The city of Utrecht will soon have charging stations that can charge and discharge electric cars. This allows the car to return electricity to the network in times of energy shortage. This new energy and mobility system is a result of a collaboration between We Drive Solar and Renault. A similar system, but based on hydrogen, is being developed at TU Delft.
Hydrogen cars can act as a buffer in a sustainable energy system. This “Car as Power Plant” concept, initiated by TU Delft’s Professor Ad van Wijk, uses parked fuel cell cars as power stations. In addition to the necessary technology, this also requires things like incentives for car owners to participate in such a scheme. Esther Park Lee recently obtained her PhD for her research of various forms of contracts for this purpose.
“On average, we only drive our cars about seven per cent of the time, the rest of the time they are parked”, says Esther Park Lee, a researcher at the Faculty of Technology, Policy and Management. A fuel cell car converts hydrogen into electricity, heat and clean water. The stationary hydrogen car can also supply that electricity to the power grid and thus act as a buffer in a sustainable energy system because the supply of energy from renewable sources such as wind and sun fluctuates.
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In a sustainable energy system, the traditional roles of consumers and suppliers are changing. This can already be seen in households that supply the surplus energy from their solar panels to the grid; they have become so-called prosumers: they use and produce energy. This is also leading to the emergence of new services, such as those provided by aggregators: parties that mediate on behalf of groups of households or companies between the flexible supply and demand of electricity. Esther Park Lee investigated the interactions between such prosumers and aggregators in a system in which fuel cell cars supply electricity to the grid, the so-called vehicle-to-grid system.
“As a carrier of solar and wind energy, hydrogen can a substantial contribution to this transition, but it can also contribute to the decarbonisation of the energy, mobility and transport sectors, and of the process industry”
Based on realistic mobility data, Esther Park Lee designed simulation experiments for different situations. “As the energy demand, the availability of the car for the energy system shows fluctuations”, she says. She looked at how different contract forms could be used to increase the supply of vehicle-to-grid energy, and thus the reliability of the system. Such contracts could, for example, be based on a minimum price at which a driver makes their car available for the supply of vehicle-to-grid energy, or on a certain amount of energy that must remain available to the car owner for a certain period of time. The results of the study provide insight into how the potential of fuel cell vehicles can be exploited through contracts that define the rules for availability and other parameters.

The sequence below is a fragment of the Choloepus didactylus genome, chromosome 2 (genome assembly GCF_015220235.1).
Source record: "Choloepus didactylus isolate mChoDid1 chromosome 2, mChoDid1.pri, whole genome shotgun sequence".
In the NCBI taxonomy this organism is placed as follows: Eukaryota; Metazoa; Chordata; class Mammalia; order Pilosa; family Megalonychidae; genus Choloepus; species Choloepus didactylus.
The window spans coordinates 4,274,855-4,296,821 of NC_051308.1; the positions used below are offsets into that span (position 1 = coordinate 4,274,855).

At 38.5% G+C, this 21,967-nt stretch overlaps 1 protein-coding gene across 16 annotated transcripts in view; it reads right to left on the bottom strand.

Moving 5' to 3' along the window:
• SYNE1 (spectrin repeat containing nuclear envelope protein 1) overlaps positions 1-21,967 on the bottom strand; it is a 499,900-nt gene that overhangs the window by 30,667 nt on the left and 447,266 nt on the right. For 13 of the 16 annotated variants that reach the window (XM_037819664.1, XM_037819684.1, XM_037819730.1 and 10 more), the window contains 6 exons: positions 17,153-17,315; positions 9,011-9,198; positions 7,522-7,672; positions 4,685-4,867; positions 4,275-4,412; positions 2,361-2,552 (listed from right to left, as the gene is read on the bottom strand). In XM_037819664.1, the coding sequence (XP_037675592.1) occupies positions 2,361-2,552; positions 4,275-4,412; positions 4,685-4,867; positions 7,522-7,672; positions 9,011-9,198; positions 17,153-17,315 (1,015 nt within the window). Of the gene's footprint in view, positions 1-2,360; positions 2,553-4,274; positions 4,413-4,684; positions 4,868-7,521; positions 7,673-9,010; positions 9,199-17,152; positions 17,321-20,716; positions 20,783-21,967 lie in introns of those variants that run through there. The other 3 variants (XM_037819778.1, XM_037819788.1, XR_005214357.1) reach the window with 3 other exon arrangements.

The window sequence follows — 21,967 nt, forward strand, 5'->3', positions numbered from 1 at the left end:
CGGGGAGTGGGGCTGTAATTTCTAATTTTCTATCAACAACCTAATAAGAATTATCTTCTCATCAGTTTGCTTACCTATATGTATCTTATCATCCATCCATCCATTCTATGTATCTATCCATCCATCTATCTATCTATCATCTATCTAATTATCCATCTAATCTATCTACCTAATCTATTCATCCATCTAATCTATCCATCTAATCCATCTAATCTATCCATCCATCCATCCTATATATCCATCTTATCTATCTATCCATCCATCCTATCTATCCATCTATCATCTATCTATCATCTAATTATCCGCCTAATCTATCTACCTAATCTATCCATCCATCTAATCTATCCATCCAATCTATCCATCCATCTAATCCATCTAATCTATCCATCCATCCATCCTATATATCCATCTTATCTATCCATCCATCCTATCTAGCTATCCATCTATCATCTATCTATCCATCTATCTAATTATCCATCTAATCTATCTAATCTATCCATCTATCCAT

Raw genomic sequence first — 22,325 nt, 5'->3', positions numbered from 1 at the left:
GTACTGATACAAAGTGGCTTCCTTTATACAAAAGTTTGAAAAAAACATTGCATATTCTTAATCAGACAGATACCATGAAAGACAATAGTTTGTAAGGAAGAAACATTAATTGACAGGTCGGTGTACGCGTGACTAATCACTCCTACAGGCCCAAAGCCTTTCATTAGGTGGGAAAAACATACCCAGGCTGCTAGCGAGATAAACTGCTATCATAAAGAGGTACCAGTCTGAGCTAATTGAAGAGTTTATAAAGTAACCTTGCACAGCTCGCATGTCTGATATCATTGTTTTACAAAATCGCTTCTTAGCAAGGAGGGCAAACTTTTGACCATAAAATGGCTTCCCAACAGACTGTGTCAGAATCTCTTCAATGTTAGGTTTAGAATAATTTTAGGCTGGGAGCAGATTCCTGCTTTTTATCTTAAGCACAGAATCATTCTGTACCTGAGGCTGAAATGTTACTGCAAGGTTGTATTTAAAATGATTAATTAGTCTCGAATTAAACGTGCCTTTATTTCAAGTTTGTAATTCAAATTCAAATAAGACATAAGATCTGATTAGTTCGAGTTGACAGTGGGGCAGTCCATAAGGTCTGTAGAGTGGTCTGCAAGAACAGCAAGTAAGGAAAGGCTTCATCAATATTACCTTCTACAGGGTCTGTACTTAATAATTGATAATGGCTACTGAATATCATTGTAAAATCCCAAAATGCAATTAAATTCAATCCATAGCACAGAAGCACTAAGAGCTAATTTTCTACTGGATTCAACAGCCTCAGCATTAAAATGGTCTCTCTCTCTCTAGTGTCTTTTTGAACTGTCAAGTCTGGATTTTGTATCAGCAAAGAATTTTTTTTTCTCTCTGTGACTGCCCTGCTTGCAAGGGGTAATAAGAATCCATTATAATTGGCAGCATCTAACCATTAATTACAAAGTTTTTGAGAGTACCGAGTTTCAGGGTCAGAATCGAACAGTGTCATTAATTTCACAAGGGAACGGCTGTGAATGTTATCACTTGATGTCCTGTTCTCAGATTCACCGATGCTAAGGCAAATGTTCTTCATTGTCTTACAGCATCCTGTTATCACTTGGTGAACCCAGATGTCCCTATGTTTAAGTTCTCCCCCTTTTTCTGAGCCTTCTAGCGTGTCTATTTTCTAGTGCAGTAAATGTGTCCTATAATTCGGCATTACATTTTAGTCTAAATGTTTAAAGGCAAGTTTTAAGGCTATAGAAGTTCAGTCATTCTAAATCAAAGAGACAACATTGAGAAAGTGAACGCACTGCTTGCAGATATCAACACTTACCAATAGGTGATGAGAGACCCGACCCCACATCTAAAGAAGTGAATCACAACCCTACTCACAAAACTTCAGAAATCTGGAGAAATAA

Esther Park Lee’s research is part of the ‘Car as Power Plant’ (CaPP) project that examines all aspects of a vehicle-to-grid energy system. Research is also being carried out at TU Delft into the role of hydrogen in the energy transition as a whole. “As a carrier of solar and wind energy, hydrogen can a substantial contribution to this transition, but it can also contribute to the decarbonisation of the energy, mobility and transport sectors, and of the process industry”, says Zofia Lukszo, professor of Smart Energy Systems and promoter of Esther Park Lee. At The Green Village, a living lab for sustainable innovations on TU Delft’s campus, a special Hydrogen Street was recently opened to investigate the conditions under which the existing gas network can be used for the transport of green hydrogen gas in order to ultimately transport hydrogen quickly and cheaply to almost every place in the Netherlands.
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